Army pledges to allow protests as Egyptians mass in Tahrir Square

In a move that seemed to embolden the opposition's 'million man march' on Tahrir Square, the Egyptian Army recognized 'the legitimacy of the people's demands.'

By , Staff writer

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    Supporters of Egyptian President Hosni Mubarak demonstrate in front of an Egyptian army checkpoint in Cairo on Feb. 1. Mubarak's grip on Egypt looked increasingly tenuous on Tuesday after the army pledged not to confront protesters who converged in Cairo in their tens of thousands to demand an end to his 30-year rule.
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Egyptians stepped up their protests Tuesday against the regime of President Hosni Mubarak, massing for what they billed as a “million man march” and confident in the Army’s promise not to stop them with force.

Tens of thousands of Egyptians converged toward Tahrir Square – epicenter of a week of protests – for what was expected to be the largest event yet in a week of dramatic protests. The military announced overnight Monday that it recognized “the legitimacy of the people’s demands,” and soldiers permitted rivers of people to gather.

The military “has not and will not use force against the public,” spokesman Ismail Etman said on state TV Monday night, adding, “the freedom of peaceful expression is guaranteed for everyone.”

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The message from the top brass meant for Mr. Mubarak was that he could not count on the military to save three decades of rule. It emboldened the opposition, just as a White House envoy – former US ambassador to Egypt Frank Wisner – arrived in Cairo to help facilitate an “orderly transition.”

“Today is a pivotal moment, for the opposition and for Egypt; the opposition is trying to flex its social muscle," says Fawaz Gerges, director of the Middle East Centre at the London School of Economics. "The final nail was the military’s announcement that it would not use force against the Egyptian people. The momentum is against Mubarak … and it would be extremely unlikely that [Mubarak] would be able to survive such a convergence of pressures against him.”

The offer by the regime to engage the opposition, alongside the Army, may shape a different future, adds Mr. Gerges, though popular response is uncertain: “I would not underestimate what has emerged…. This is really the beginning of a new formula to resolve the political crisis in Egypt.”

Military gets warm reception

Protesters have given the Army a relatively warm reception ever since it deployed in Cairo and other Egyptian cities last Friday night. After four days of violent street clashes between widely despised riot police and plainclothes security agents that left at least 100 dead, the Army was welcomed with cheers and flowers.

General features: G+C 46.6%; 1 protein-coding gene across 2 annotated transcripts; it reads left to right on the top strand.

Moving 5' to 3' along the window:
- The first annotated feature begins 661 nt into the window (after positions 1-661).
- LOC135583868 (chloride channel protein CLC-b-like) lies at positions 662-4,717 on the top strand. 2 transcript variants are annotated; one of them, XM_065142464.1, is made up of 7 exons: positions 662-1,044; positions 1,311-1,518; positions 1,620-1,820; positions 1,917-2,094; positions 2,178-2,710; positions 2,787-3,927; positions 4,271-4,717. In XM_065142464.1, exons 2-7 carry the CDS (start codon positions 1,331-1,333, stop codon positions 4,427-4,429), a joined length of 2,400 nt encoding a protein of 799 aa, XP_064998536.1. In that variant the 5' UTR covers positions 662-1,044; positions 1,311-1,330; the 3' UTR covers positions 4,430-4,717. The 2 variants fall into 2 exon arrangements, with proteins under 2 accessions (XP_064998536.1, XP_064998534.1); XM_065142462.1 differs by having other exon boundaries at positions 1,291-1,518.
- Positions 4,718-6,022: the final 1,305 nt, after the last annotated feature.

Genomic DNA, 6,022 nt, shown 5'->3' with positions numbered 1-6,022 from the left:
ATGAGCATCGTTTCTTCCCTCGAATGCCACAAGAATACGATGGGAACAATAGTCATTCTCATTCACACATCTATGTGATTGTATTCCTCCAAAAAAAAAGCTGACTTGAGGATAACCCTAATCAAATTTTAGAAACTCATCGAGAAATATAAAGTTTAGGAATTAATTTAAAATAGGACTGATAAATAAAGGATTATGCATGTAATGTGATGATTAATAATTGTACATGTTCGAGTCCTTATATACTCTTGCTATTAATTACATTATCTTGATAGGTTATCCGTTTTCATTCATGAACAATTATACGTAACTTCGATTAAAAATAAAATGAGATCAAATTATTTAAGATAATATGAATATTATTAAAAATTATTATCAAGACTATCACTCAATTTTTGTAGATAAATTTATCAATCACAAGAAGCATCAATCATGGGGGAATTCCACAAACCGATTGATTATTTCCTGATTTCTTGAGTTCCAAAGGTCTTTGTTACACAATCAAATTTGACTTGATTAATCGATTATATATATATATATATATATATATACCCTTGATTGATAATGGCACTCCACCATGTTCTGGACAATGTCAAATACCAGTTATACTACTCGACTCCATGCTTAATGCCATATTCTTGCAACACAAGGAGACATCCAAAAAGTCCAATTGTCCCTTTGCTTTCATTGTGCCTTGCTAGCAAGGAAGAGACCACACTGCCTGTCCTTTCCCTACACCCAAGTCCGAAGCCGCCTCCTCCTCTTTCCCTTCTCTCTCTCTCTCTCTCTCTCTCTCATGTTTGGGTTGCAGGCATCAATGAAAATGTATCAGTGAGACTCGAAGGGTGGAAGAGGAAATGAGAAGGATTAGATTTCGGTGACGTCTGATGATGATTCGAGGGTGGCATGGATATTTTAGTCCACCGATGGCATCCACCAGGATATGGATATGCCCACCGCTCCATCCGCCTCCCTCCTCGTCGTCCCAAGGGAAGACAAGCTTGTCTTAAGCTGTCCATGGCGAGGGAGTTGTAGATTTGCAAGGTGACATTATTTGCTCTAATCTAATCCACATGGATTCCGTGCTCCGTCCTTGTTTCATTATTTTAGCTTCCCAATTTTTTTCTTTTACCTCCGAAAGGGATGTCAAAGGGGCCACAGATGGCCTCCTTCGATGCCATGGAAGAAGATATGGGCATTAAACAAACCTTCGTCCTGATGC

Soldiers did little to prevent protesters climbing on their tanks, and scrawling antiregime graffiti all across them. Painted with words “Down with Mubarak” and “Down with the traitor,” these symbols of state power were transformed into billboards for regime change.

Analysts say the constant exposure of Egyptian soldiers to the noisy complaints of their compatriots – and to the energy and determination of the mass protests – is making the armed forces less capable of cracking down hard, if the order ever came.

“Whenever you have an army broken up in little fragmentary pieces like we’re seeing, spread all over the place, it immediately loses a certain amount of cohesion,” says Wayne White, a former State Department analyst now at the Middle East Institute in Washington.

“These guys are getting tired. They’re not used to sitting in their tank or their [armored personnel carrier], day after day and night after night, out in a street,” says Mr. White. “They are cut-off from what they are normally used to … and when you add to that the distractions of living amongst large numbers of people … their willingness and their ability to act [at the unit level] is degrading.”

Shared grievances

Low-ranking soldiers almost certainly share many of the complaints of their fellow Egyptians. White learned that first-hand while working with young Egyptian officers as a member of the US Sinai Field Mission in 1978-1979.

Most of them “didn’t identify with the Army, and shared all the grievances that were floating around Cairo at the time – no matter who you talked to – whether it was a taxi driver, a shopkeeper,” recalls White. “I was hearing all the griping [from soldiers], just like in the general population, so why should it be any different now?”

“They don’t want to be out on the street,” adds White, regarding the Egyptian Army today. “Many of them have the same grievances as the people in the crowd, with families who are struggling, and [are] angry that Mubarak created this situation that put them on the street.”

IN PICTURES: Egyptian protests

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